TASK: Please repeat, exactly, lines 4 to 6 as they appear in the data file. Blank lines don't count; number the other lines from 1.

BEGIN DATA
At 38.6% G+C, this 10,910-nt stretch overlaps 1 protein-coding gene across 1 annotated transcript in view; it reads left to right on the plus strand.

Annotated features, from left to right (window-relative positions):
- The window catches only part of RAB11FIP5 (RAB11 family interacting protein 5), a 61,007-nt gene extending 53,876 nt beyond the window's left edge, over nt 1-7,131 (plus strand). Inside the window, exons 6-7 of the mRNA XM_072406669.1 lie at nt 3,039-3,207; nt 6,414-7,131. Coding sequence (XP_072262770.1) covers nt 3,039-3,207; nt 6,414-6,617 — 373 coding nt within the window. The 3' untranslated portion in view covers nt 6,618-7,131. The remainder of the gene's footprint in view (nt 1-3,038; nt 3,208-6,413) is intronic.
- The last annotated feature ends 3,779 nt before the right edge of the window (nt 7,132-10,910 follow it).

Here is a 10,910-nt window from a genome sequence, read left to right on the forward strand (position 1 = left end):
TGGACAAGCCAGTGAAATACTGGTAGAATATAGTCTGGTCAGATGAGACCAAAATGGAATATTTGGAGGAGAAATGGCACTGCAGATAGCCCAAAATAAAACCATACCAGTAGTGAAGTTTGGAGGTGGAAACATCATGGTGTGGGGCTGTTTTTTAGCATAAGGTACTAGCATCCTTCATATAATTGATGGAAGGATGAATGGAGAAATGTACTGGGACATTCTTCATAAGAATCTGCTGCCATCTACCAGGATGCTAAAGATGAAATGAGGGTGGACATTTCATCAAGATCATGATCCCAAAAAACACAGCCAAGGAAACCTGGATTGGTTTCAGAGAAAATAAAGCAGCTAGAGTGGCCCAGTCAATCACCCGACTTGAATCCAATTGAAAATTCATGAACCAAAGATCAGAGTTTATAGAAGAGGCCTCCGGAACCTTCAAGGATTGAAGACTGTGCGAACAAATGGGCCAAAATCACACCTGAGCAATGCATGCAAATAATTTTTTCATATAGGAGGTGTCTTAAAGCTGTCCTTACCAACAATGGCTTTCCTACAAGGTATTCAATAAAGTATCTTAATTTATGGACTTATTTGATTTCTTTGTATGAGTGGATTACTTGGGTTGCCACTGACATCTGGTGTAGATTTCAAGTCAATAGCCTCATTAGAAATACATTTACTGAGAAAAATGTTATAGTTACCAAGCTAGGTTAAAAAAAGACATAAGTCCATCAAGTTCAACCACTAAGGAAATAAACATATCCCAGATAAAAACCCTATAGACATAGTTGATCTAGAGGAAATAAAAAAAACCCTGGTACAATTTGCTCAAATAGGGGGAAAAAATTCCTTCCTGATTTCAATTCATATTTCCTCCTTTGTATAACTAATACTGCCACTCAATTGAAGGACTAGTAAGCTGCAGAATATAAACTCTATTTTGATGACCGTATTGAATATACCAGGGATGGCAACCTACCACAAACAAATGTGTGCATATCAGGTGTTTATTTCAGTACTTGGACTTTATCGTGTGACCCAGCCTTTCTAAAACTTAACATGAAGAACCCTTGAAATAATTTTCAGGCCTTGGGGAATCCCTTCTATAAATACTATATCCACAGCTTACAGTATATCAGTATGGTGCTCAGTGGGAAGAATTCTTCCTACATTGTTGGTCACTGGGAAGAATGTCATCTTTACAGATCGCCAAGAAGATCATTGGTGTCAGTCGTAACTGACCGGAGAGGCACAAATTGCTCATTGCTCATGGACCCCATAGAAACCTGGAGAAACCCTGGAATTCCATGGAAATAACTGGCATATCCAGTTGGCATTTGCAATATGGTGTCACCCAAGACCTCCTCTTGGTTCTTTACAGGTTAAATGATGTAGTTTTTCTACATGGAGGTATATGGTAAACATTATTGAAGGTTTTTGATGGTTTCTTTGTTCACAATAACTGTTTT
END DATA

- The last annotated feature ends 3,779 nt before the right edge of the window (nt 7,132-10,910 follow it).

Here is a 10,910-nt window from a genome sequence, read left to right on the forward strand (position 1 = left end):
TGGACAAGCCAGTGAAATACTGGTAGAATATAGTCTGGTCAGATGAGACCAAAATGGAATATTTGGAGGAGAAATGGCACTGCAGATAGCCCAAAATAAAACCATACCAGTAGTGAAGTTTGGAGGTGGAAACATCATGGTGTGGGGCTGTTTTTTAGCATAAGGTACTAGCATCCTTCATATAATTGATGGAAGGATGAATGGAGAAATGTACTGGGACATTCTTCATAAGAATCTGCTGCCATCTACCAGGATGCTAAAGATGAAATGAGGGTGGACATTTCATCAAGATCATGATCCCAAAAAACACAGCCAAGGAAACCTGGATTGGTTTCAGAGAAAATAAAGCAGCTAGAGTGGCCCAGTCAATCACCCGACTTGAATCCAATTGAAAATTCATGAACCAAAGATCAGAGTTTATAGAAGAGGCCTCCGGAACCTTCAAGGATTGAAGACTGTGCGAACAAATGGGCCAAAATCACACCTGAGCAATGCATGCAAATAATTTTTTCATATAGGAGGTGTCTTAAAGCTGTCCTTACCAACAATGGCTTTCCTACAAGGTATTCAATAAAGTATCTTAATTTATGGACTTATTTGATTTCTTTGTATGAGTGGATTACTTGGGTTGCCACTGACATCTGGTGTAGATTTCAAGTCAATAGCCTCATTAGAAATACATTTACTGAGAAAAATGTTATAGTTACCAAGCTAGGTTAAAAAAAGACATAAGTCCATCAAGTTCAACCACTAAGGAAATAAACATATCCCAGATAAAAACCCTATAGACATAGTTGATCTAGAGGAAATAAAAAAAACCCTGGTACAATTTGCTCAAATAGGGGGAAAAAATTCCTTCCTGATTTCAATTCATATTTCCTCCTTTGTATAACTAATACTGCCACTCAATTGAAGGACTAGTAAGCTGCAGAATATAAACTCTATTTTGATGACCGTATTGAATATACCAGGGATGGCAACCTACCACAAACAAATGTGTGCATATCAGGTGTTTATTTCAGTACTTGGACTTTATCGTGTGACCCAGCCTTTCTAAAACTTAACATGAAGAACCCTTGAAATAATTTTCAGGCCTTGGGGAATCCCTTCTATAAATACTATATCCACAGCTTACAGTATATCAGTATGGTGCTCAGTGGGAAGAATTCTTCCTACATTGTTGGTCACTGGGAAGAATGTCATCTTTACAGATCGCCAAGAAGATCATTGGTGTCAGTCGTAACTGACCGGAGAGGCACAAATTGCTCATTGCTCATGGACCCCATAGAAACCTGGAGAAACCCTGGAATTCCATGGAAATAACTGGCATATCCAGTTGGCATTTGCAATATGGTGTCACCCAAGACCTCCTCTTGGTTCTTTACAGGTTAAATGATGTAGTTTTTCTACATGGAGGTATATGGTAAACATTATTGAAGGTTTTTGATGGTTTCTTTGTTCACAATAACTGTTTT